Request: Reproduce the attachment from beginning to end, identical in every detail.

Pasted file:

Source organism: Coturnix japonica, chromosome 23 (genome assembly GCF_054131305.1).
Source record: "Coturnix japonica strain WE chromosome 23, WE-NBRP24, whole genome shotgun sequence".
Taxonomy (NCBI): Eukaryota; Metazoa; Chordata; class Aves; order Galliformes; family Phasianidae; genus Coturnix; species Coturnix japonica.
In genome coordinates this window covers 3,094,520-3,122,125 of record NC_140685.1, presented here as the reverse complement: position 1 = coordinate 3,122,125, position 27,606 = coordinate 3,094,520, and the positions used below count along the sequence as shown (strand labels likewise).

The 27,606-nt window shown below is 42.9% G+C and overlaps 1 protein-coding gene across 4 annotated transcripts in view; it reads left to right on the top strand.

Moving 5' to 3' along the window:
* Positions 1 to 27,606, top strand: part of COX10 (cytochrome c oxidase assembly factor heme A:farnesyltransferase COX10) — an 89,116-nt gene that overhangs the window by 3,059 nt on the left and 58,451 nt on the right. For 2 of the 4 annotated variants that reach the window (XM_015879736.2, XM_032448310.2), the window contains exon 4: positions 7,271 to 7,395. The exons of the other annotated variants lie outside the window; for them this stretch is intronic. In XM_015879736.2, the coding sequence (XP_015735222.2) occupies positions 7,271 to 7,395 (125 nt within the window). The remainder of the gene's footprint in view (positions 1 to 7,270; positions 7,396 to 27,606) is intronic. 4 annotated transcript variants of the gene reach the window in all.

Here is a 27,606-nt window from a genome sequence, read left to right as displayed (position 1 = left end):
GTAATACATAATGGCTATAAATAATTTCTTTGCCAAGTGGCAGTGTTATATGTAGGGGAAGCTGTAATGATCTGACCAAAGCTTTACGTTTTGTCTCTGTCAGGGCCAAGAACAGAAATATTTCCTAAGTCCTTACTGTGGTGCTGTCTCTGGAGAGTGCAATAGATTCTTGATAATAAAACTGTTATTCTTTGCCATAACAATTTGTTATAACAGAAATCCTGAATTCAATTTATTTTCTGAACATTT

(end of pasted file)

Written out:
Source organism: Coturnix japonica, chromosome 23 (genome assembly GCF_054131305.1).
Source record: "Coturnix japonica strain WE chromosome 23, WE-NBRP24, whole genome shotgun sequence".
Taxonomy (NCBI): Eukaryota; Metazoa; Chordata; class Aves; order Galliformes; family Phasianidae; genus Coturnix; species Coturnix japonica.
In genome coordinates this window covers 3,094,520-3,122,125 of record NC_140685.1, presented here as the reverse complement: position 1 = coordinate 3,122,125, position 27,606 = coordinate 3,094,520, and the positions used below count along the sequence as shown (strand labels likewise).

The 27,606-nt window shown below is 42.9% G+C and overlaps 1 protein-coding gene across 4 annotated transcripts in view; it reads left to right on the top strand.

Moving 5' to 3' along the window:
* Positions 1 to 27,606, top strand: part of COX10 (cytochrome c oxidase assembly factor heme A:farnesyltransferase COX10) — an 89,116-nt gene that overhangs the window by 3,059 nt on the left and 58,451 nt on the right. For 2 of the 4 annotated variants that reach the window (XM_015879736.2, XM_032448310.2), the window contains exon 4: positions 7,271 to 7,395. The exons of the other annotated variants lie outside the window; for them this stretch is intronic. In XM_015879736.2, the coding sequence (XP_015735222.2) occupies positions 7,271 to 7,395 (125 nt within the window). The remainder of the gene's footprint in view (positions 1 to 7,270; positions 7,396 to 27,606) is intronic. 4 annotated transcript variants of the gene reach the window in all.

Here is a 27,606-nt window from a genome sequence, read left to right as displayed (position 1 = left end):
GTAATACATAATGGCTATAAATAATTTCTTTGCCAAGTGGCAGTGTTATATGTAGGGGAAGCTGTAATGATCTGACCAAAGCTTTACGTTTTGTCTCTGTCAGGGCCAAGAACAGAAATATTTCCTAAGTCCTTACTGTGGTGCTGTCTCTGGAGAGTGCAATAGATTCTTGATAATAAAACTGTTATTCTTTGCCATAACAATTTGTTATAACAGAAATCCTGAATTCAATTTATTTTCTGAACATTT